Thioredoxin and glutathione systems
The thioredoxin system contains the 12-kDa protein thioredoxin and its companion thioredoxin reductase. Proteins related to thioredoxin are present in all sequenced organisms, with plants such as Arabidopsis thaliana having a particularly great diversity of isoforms. The active site of thioredoxin consists of two neighboring cysteines, as part of a highly-conserved CXXC motif, that can cycle between an active dithiol form (reduced) and an oxidized disulfide form. In its active state, thioredoxin acts as an efficient reducing agent, scavenging reactive oxygen species and maintaining other proteins in their reduced state. After being oxidized, the active thioredoxin is regenerated by the action of thioredoxin reductase, using NADPH as an electron donor.
The glutathione system includes glutathione, glutathione reductase, glutathione peroxidases and glutathione S-transferases. This system is found in animals, plants and microorganisms. Glutathione peroxidase is an enzyme containing four selenium-cofactors that catalyzes the breakdown of hydrogen peroxide and organic hydroperoxides. There are at least four different glutathione peroxidase isozymes in animals. Glutathione peroxidase 1 is the most abundant and is a very efficient scavenger of hydrogen peroxide, while glutathione peroxidase 4 is most active with lipid hydroperoxides. Surprisingly, glutathione peroxidase 1 is dispensable, as mice lacking this enzyme have normal lifespans, but they are hypersensitive to induced oxidative stress. In addition, the glutathione S-transferases are another class of glutathione-dependent antioxidant enzymes that show high activity with lipid peroxides. These enzymes are at particularly high levels in the liver and also serve in detoxification metabolism.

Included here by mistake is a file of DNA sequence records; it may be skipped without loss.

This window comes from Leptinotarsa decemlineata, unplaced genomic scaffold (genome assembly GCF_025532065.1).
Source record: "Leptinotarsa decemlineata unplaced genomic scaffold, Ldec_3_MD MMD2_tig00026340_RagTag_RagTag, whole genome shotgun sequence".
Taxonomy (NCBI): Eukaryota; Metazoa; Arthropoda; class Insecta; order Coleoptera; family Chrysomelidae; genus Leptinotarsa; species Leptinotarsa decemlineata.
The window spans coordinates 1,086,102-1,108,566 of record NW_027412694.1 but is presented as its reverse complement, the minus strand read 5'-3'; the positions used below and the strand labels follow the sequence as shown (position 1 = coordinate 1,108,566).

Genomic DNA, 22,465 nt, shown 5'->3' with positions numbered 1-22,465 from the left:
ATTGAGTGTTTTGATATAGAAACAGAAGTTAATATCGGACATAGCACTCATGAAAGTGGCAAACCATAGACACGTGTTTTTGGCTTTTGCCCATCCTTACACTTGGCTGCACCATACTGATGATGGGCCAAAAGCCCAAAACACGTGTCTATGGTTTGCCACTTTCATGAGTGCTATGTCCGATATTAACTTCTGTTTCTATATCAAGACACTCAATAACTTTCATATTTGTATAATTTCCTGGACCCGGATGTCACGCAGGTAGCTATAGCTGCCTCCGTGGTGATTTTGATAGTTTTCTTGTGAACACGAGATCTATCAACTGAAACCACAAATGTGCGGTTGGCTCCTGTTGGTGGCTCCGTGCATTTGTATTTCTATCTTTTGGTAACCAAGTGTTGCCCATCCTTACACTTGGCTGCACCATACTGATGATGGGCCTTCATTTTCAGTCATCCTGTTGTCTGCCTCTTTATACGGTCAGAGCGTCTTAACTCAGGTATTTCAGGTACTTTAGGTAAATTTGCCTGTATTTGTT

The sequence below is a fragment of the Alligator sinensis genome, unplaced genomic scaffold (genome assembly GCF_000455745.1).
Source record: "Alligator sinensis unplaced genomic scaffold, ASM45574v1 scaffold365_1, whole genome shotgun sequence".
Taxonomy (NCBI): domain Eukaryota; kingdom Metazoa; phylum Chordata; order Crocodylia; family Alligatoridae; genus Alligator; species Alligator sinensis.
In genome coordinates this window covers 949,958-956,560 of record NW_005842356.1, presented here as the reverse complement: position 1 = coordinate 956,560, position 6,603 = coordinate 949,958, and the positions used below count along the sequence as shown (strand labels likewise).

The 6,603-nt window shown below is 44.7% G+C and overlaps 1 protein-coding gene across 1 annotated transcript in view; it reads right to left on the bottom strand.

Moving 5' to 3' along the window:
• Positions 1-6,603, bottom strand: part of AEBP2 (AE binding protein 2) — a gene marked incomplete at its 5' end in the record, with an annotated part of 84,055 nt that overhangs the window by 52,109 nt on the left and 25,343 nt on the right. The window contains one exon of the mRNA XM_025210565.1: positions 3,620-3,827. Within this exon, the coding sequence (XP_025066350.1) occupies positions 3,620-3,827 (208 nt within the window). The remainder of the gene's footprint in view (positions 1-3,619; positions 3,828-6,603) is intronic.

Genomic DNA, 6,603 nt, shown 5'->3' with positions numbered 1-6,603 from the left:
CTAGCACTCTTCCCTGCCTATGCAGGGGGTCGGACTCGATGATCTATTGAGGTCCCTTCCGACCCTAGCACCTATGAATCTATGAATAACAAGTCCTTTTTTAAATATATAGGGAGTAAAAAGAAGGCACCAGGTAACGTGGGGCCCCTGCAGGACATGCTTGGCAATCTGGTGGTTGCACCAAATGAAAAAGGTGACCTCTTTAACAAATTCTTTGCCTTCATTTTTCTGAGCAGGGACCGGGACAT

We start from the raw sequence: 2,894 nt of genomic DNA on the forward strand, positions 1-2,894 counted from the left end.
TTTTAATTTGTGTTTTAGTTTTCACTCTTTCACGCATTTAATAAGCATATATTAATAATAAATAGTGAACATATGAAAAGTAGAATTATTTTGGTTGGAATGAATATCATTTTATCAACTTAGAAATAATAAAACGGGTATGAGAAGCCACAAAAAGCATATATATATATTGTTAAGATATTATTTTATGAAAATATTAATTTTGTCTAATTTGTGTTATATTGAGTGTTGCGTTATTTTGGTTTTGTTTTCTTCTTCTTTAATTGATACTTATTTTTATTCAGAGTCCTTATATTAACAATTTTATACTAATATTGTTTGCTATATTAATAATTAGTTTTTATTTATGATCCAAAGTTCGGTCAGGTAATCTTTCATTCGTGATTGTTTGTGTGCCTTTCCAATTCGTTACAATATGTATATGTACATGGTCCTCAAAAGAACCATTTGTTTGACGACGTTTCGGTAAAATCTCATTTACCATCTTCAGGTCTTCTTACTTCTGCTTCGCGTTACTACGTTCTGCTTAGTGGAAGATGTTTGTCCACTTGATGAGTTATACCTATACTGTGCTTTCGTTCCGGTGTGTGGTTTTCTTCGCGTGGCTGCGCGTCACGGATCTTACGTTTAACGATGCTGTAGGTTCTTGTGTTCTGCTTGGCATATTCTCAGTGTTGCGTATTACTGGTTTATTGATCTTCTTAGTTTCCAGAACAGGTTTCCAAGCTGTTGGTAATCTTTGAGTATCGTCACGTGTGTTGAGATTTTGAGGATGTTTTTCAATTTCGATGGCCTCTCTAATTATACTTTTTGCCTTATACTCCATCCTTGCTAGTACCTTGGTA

Oxidative stress in disease
Oxidative stress is thought to contribute to the development of a wide range of diseases including Alzheimer's disease, Parkinson's disease, the pathologies caused by diabetes, rheumatoid arthritis, and neurodegeneration in motor neurone diseases. In many of these cases, it is unclear if oxidants trigger the disease, or if they are produced as a consequence of the disease and cause the disease symptoms; as a plausible alternative, a neurodegenerative disease might result from defective axonal transport of mitochondria, which carry out oxidation reactions. One case in which this link is particularly well-understood is the role of oxidative stress in cardiovascular disease. Here, low density lipoprotein (LDL) oxidation appears to trigger the process of atherogenesis, which results in atherosclerosis, and finally cardiovascular disease.